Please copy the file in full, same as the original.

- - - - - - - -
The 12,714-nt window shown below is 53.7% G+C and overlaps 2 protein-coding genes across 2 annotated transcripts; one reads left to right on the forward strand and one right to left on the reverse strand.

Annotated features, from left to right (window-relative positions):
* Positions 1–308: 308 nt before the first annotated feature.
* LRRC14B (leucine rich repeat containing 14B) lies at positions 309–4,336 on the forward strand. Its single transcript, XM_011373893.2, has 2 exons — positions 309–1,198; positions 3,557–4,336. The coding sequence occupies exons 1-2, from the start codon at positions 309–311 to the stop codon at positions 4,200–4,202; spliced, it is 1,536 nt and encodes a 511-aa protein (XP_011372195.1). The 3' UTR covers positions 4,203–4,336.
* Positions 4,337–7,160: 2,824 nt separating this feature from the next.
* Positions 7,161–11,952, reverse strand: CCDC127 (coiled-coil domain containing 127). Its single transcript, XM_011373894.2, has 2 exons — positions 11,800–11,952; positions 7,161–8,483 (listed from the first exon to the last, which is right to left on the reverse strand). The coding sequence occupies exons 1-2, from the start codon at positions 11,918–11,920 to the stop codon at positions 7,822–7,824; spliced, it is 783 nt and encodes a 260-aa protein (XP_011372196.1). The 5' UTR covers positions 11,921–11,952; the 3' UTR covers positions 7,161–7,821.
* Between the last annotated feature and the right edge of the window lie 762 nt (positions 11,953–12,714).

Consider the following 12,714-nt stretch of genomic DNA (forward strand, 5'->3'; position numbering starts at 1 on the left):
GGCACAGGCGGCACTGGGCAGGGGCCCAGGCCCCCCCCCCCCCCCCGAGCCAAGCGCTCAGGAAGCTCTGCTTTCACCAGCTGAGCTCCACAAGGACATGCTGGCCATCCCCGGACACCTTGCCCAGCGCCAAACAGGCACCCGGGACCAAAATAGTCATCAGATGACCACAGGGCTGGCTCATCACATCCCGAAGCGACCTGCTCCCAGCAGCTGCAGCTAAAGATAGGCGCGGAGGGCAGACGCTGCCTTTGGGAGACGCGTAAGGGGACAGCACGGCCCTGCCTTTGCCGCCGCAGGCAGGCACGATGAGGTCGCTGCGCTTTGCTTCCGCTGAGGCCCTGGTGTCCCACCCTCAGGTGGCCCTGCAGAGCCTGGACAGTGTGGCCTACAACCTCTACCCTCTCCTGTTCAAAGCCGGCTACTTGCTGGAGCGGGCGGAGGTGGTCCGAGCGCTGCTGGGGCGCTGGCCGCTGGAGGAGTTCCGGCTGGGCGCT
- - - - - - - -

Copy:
The 12,714-nt window shown below is 53.7% G+C and overlaps 2 protein-coding genes across 2 annotated transcripts; one reads left to right on the forward strand and one right to left on the reverse strand.

Annotated features, from left to right (window-relative positions):
* Positions 1–308: 308 nt before the first annotated feature.
* LRRC14B (leucine rich repeat containing 14B) lies at positions 309–4,336 on the forward strand. Its single transcript, XM_011373893.2, has 2 exons — positions 309–1,198; positions 3,557–4,336. The coding sequence occupies exons 1-2, from the start codon at positions 309–311 to the stop codon at positions 4,200–4,202; spliced, it is 1,536 nt and encodes a 511-aa protein (XP_011372195.1). The 3' UTR covers positions 4,203–4,336.
* Positions 4,337–7,160: 2,824 nt separating this feature from the next.
* Positions 7,161–11,952, reverse strand: CCDC127 (coiled-coil domain containing 127). Its single transcript, XM_011373894.2, has 2 exons — positions 11,800–11,952; positions 7,161–8,483 (listed from the first exon to the last, which is right to left on the reverse strand). The coding sequence occupies exons 1-2, from the start codon at positions 11,918–11,920 to the stop codon at positions 7,822–7,824; spliced, it is 783 nt and encodes a 260-aa protein (XP_011372196.1). The 5' UTR covers positions 11,921–11,952; the 3' UTR covers positions 7,161–7,821.
* Between the last annotated feature and the right edge of the window lie 762 nt (positions 11,953–12,714).

Consider the following 12,714-nt stretch of genomic DNA (forward strand, 5'->3'; position numbering starts at 1 on the left):
GGCACAGGCGGCACTGGGCAGGGGCCCAGGCCCCCCCCCCCCCCCCGAGCCAAGCGCTCAGGAAGCTCTGCTTTCACCAGCTGAGCTCCACAAGGACATGCTGGCCATCCCCGGACACCTTGCCCAGCGCCAAACAGGCACCCGGGACCAAAATAGTCATCAGATGACCACAGGGCTGGCTCATCACATCCCGAAGCGACCTGCTCCCAGCAGCTGCAGCTAAAGATAGGCGCGGAGGGCAGACGCTGCCTTTGGGAGACGCGTAAGGGGACAGCACGGCCCTGCCTTTGCCGCCGCAGGCAGGCACGATGAGGTCGCTGCGCTTTGCTTCCGCTGAGGCCCTGGTGTCCCACCCTCAGGTGGCCCTGCAGAGCCTGGACAGTGTGGCCTACAACCTCTACCCTCTCCTGTTCAAAGCCGGCTACTTGCTGGAGCGGGCGGAGGTGGTCCGAGCGCTGCTGGGGCGCTGGCCGCTGGAGGAGTTCCGGCTGGGCGCT